Why Artificial Intelligence Doesn’t Work for Nonprofits (and How to Fix This)

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By France Hoang and Kisa Brostrom

Artificial intelligence can be a powerful tool for nonprofits. So why aren’t more organizations using it successfully? Over a year ago, my company launched one of the first platforms focused on helping nonprofits leverage AI to fundraise better, faster and more affordably. Since then, over 100 nonprofits have used our platform, and we’ve had the opportunity to observe first-hand how nonprofits apply AI to their efforts.

Our conclusion: Oftentimes, AI does not work for nonprofits. Not because of the people involved, but because of the challenges inherent in adopting new technologies. Below are the most common obstacles to AI in nonprofits and our recommendations on how to fix these problems.

1. AI isn’t always better or faster. Doing something with AI doesn’t always mean the results are superior to other ways of achieving the same outcome. Take, for example, the identification of major donors. There are many ways that AI can be used to help identify major donors: improving wealth screening, predicting the best means of making an ask, predicting which contacts look most like current major donors. However, there are other ways to accomplish each of these tasks besides AI, and without the hassle and expense of AI. AI has to be better or faster than these alternatives otherwise there’s no reason to adopt AI.

2. AI is often too much work. AI often requires already overworked nonprofit staff to do more work, both to get the recommendations from AI, and then to find a way to implement them. In particular, AI platforms that require significant setup and then require users to “pull” information from platforms will see slower adoption, even if they provide better or faster results once setup.

3. AI requires too much trust. Prioritizing a prospect or making important fundraising decisions based simply on a model generated score or label without any understanding of how the model works requires a nonprofit staff member to truly trust the AI — and perhaps put their credibility on the line. That’s often too much of an ask for a nonprofit.

4. AI often isn’t affordable. Standalone AI platforms are often one-size-fits-all with extensive capabilities, most of which are not used by the average customer. Yet, customers are often charged the same regardless of what capabilities they need and use. These fees can make AI only affordable to those nonprofits with larger budgets and the need for AI to address a variety of use cases.

5. AI often overlooks adoption. AI solutions can produce some incredibly interesting and complex insights that no other methods could uncover. However, there is a difference between interesting and actionable. The question of “So What? What Next?” is a one that is overlooked by the vast majority of AI platforms. Without knowing how to action a specific insight, ROI from AI cannot be achieved.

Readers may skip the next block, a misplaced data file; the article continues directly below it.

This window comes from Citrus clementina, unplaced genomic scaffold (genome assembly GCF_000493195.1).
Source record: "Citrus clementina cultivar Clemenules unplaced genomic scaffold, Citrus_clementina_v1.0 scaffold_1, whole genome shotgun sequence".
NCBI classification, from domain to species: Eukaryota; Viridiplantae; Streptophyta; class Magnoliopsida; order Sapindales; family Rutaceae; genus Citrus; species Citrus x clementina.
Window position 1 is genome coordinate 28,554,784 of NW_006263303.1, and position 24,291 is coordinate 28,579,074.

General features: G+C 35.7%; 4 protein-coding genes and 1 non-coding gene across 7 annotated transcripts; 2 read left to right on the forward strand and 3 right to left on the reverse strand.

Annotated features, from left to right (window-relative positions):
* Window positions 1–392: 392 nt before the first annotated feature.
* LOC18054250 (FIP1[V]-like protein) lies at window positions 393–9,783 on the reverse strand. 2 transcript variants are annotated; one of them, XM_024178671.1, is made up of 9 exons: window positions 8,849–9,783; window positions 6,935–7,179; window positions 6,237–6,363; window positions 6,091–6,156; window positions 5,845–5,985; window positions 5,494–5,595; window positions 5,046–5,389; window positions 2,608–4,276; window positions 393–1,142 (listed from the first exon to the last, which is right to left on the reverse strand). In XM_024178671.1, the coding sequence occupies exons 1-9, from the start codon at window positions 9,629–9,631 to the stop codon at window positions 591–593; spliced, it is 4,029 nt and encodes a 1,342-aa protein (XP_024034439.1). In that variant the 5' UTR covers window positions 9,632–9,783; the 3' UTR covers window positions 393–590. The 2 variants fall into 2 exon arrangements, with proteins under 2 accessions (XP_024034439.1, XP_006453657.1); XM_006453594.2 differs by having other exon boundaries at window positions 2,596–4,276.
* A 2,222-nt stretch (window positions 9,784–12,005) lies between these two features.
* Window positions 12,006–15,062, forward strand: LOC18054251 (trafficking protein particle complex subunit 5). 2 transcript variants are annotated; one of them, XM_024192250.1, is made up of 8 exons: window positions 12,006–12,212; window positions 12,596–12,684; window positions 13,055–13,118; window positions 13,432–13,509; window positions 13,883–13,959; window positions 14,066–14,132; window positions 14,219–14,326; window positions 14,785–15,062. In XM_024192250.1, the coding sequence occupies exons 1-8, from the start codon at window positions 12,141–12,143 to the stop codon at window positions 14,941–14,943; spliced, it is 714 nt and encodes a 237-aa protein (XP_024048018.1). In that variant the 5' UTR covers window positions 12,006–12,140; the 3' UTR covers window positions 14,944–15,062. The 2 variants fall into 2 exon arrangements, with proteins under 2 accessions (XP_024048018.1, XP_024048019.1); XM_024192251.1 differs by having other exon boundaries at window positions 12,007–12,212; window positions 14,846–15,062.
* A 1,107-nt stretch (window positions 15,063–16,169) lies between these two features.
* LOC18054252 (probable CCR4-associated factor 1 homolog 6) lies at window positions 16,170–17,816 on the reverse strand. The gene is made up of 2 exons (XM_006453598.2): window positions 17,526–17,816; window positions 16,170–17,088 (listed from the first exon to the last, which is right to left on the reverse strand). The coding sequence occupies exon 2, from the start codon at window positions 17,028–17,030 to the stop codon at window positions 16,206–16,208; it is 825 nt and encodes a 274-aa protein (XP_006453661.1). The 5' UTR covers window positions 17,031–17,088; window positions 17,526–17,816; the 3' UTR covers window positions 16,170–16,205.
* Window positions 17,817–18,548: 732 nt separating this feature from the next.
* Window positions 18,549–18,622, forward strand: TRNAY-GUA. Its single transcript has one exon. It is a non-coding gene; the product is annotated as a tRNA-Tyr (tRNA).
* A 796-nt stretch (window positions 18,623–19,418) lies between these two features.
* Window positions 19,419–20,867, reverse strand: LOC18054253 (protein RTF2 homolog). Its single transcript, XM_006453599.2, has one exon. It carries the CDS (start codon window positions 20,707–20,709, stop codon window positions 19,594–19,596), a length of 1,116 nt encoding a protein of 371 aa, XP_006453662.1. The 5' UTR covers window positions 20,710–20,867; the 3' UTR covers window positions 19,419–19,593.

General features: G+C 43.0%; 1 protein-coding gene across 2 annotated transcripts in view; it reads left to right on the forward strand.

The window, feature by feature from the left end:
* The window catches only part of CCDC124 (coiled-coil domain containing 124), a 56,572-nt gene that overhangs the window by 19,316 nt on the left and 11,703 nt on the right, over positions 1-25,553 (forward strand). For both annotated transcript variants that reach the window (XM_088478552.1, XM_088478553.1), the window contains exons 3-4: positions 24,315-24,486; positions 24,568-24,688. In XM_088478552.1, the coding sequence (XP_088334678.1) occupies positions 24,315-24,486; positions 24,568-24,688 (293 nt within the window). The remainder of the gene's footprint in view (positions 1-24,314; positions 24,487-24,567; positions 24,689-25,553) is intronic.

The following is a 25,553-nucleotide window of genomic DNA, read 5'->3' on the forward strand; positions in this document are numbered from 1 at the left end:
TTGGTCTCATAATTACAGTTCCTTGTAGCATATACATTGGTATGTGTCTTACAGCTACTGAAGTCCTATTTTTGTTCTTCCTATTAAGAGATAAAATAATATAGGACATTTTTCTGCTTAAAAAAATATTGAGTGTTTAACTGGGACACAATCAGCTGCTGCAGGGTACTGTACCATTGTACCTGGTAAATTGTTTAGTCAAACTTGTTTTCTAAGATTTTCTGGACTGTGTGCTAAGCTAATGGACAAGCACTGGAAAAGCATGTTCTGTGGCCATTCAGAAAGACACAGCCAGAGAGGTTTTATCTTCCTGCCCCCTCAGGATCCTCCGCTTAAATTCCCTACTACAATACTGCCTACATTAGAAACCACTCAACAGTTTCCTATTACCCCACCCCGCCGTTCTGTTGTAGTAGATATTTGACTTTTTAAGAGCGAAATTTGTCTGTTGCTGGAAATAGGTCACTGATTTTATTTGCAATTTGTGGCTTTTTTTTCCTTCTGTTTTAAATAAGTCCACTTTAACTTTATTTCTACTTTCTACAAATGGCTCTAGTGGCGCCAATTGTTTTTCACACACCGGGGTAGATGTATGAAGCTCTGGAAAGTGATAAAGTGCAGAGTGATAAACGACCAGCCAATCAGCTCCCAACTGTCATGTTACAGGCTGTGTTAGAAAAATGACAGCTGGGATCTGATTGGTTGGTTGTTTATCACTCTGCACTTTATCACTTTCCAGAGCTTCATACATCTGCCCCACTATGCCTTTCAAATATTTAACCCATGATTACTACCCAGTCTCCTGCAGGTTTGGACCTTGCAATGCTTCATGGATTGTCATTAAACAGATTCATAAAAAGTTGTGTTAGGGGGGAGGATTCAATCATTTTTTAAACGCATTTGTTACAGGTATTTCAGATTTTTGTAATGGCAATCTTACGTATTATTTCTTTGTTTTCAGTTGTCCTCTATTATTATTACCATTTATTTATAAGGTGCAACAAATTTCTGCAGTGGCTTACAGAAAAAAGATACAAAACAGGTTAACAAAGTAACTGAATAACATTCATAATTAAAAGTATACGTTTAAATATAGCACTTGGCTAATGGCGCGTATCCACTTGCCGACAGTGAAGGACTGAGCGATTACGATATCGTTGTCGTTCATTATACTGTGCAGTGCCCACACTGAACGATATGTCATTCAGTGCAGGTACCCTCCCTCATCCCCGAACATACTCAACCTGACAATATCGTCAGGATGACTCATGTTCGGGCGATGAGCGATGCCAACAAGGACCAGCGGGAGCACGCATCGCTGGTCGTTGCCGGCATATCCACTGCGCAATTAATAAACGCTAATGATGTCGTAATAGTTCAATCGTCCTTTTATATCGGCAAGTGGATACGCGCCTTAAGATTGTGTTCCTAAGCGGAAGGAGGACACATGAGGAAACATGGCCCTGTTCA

There are several ways to overcome these hurdles. Here are some methods that we’ve found:

1. Use AI for those fundraising applications where it can be clearly better and faster than existing methods. AI for nonprofits should address clearly defined problems where it provides value that existing methods can’t or where it has an overwhelmingly clear advantage to existing techniques. When in doubt, the simplest solution is best.

2. AI should push information to users. Rather than requiring users to “pull” insights and recommendations from a platform, AI should push actionable information to users when they need it, through existing communication channels, and in a format that integrates with existing nonprofit workflows.

3. AI should enable better decision making, not replace decision making. AI should not tell nonprofits what to do. Instead, AI should provide useful analytics, insights and predictions that help nonprofit professionals make better decisions. The future of fundraising isn’t AI, but Human-AI teams with each partner doing what they do best.

4. Adoption and AI should go hand in hand. AI should be actionable, not only interesting. A concrete adoption plan should be included in every AI project that nonprofits undertake. Adoption plans should integrate into an existing workflow and have an easily measurable ROI.

5. AI should be priced based on usage, not access. AI should be available to users priced based on what they use, and not based on merely their access to AI systems. This means AI will either have to be standalone platforms that provide usage based pricing or be integrated into existing data platforms as add-on capabilities.

Although there are many obstacles to AI, it is safe to say the future of the nonprofit sector lies in the ability to move beyond traditional fundraising methods. AI, when used properly and integrated seamlessly, can help nonprofits leverage the data they have, uncover new insights, and continue growing into the future.

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